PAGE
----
Things have been tough all over, of course, and a chart at AWEA’s site shows that new build has surprisingly frequent rises and falls, meaning that this droop may be part of an established cycle. Might be both things in tandem. Still, ominous:

Beyond 2010: There is a dramatic drop in the project development pipeline after the 5,500 MW under construction—that is, there is no demand beyond the present “coasting momentum.”  Without stable policy, without demand and new power purchase agreements and without new turbine orders, the industry is sputtering out.

I looked around a bit to see if someone had a better notion as to the wherefores of this development. Candace Lombardi at Greentech takes a stab:

The U.S. has stalled on building wind turbine manufacturing facilities. Two manufacturing plants have opened so far in 2010, compared to seven plants opening in 2008 and five in 2009, according to the AWEA.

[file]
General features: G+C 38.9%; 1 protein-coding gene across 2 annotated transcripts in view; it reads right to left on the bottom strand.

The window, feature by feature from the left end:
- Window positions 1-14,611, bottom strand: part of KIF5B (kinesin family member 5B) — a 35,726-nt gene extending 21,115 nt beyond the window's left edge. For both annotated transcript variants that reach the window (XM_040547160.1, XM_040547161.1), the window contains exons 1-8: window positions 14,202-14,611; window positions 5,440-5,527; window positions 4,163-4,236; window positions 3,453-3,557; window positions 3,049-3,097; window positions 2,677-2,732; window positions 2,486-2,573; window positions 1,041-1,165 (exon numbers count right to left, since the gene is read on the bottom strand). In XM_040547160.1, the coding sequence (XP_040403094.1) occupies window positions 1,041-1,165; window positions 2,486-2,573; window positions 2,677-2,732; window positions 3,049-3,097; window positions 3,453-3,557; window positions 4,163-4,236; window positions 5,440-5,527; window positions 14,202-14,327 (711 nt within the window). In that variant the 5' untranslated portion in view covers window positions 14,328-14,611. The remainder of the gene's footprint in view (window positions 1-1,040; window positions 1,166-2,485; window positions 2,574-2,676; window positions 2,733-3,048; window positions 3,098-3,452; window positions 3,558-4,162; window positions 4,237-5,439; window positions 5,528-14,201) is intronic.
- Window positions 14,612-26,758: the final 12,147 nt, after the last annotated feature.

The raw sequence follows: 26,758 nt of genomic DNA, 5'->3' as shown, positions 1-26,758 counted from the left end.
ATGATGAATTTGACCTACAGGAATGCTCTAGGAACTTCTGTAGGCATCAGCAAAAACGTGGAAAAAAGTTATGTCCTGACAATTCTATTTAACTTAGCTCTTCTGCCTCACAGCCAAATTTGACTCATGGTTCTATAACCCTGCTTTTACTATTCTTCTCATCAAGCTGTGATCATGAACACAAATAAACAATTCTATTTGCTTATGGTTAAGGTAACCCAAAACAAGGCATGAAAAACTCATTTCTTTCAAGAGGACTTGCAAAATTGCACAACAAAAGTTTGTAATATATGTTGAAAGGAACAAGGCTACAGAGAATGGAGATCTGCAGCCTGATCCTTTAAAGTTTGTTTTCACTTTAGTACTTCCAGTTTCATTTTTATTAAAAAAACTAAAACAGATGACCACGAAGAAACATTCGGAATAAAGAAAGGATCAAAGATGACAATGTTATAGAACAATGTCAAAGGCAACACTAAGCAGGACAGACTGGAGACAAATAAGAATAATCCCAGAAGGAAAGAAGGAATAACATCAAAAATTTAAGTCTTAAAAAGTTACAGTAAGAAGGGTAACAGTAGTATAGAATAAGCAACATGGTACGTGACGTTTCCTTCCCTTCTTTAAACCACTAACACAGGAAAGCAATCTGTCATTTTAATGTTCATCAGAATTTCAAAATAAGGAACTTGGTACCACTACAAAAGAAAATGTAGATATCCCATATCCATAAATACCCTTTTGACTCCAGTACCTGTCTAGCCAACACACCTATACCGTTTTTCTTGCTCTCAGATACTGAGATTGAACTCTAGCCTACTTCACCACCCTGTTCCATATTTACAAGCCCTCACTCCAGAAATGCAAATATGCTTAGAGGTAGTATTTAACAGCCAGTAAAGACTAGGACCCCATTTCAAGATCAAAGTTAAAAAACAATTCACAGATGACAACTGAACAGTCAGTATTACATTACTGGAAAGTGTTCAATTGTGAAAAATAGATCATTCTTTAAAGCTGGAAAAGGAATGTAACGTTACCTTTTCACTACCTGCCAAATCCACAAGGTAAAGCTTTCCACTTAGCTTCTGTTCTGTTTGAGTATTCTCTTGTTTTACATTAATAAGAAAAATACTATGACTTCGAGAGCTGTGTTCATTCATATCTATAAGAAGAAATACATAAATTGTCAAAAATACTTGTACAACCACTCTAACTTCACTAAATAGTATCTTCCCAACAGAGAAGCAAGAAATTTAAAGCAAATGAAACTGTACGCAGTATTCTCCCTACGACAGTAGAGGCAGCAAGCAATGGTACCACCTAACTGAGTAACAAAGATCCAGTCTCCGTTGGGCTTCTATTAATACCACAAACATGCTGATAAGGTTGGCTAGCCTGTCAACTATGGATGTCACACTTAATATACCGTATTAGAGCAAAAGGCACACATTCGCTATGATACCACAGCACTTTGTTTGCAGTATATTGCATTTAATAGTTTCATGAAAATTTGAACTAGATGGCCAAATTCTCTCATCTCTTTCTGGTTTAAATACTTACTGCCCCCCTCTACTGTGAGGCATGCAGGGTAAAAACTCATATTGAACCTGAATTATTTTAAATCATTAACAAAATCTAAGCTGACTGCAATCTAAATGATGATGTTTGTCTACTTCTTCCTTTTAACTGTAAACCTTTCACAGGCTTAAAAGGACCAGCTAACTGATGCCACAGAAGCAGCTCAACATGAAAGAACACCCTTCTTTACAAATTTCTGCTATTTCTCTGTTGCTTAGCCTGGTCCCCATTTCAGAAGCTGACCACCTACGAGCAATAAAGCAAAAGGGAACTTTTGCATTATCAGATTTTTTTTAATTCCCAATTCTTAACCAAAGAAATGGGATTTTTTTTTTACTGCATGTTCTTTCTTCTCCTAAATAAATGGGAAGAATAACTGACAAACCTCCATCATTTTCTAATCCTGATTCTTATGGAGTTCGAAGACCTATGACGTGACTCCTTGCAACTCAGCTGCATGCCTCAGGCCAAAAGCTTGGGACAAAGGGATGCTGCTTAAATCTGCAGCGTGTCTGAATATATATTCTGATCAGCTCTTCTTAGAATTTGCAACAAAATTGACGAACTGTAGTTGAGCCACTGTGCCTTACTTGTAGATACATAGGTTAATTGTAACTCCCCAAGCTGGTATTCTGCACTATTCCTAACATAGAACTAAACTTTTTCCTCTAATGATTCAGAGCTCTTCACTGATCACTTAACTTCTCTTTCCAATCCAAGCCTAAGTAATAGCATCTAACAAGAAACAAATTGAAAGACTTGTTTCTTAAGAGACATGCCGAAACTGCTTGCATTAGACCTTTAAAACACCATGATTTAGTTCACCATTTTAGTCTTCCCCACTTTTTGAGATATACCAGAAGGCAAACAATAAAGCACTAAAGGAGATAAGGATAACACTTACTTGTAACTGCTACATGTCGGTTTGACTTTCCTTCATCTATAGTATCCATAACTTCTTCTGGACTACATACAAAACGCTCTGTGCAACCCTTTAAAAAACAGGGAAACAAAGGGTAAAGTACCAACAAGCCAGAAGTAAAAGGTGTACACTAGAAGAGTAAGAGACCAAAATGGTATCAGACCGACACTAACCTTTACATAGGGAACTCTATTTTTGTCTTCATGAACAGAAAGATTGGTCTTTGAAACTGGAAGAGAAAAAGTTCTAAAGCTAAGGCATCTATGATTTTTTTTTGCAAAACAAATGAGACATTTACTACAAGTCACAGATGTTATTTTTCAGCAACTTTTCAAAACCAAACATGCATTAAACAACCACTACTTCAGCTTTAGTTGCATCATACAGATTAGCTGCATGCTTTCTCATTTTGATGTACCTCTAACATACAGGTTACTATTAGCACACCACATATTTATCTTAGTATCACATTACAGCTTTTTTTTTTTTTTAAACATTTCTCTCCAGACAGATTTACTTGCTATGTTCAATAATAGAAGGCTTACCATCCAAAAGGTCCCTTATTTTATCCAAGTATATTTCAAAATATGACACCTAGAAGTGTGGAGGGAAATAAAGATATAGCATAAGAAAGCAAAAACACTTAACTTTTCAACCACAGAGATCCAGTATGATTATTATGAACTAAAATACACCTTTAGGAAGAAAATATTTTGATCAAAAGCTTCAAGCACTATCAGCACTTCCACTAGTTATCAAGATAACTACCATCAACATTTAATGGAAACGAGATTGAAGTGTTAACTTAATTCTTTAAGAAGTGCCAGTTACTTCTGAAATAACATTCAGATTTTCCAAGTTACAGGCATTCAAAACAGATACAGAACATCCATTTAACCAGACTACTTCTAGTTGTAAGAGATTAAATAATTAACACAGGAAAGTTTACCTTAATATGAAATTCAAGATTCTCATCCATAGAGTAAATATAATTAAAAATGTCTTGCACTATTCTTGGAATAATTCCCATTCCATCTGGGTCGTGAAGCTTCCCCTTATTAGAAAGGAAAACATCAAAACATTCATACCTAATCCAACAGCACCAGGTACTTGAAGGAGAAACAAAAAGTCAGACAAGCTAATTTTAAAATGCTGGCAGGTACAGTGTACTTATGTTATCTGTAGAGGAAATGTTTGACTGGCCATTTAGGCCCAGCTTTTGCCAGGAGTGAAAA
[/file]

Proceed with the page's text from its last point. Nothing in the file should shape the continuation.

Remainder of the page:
"In effect, the U.S. is losing the clean energy manufacturing race to Europe and China, which have firm, long-term renewable energy targets and policy commitments in place," AWEA said in a statement.

It really does seem a combination of a nascent technology stalling in the face of dreadful economic times and an uncertain legislative environment. No business has been immune to these factors, but wind really seems to have been caught square. It’ll be interesting to see if AWEA’s quarterly reports show improvement in the next year or two.

Washington Governor Christine Gregoire.

Comments

seth said…
On course Bonneville being a federal agency could just start building the nukes at a fraction of the cost of private utilities. No loan guarantees necessary.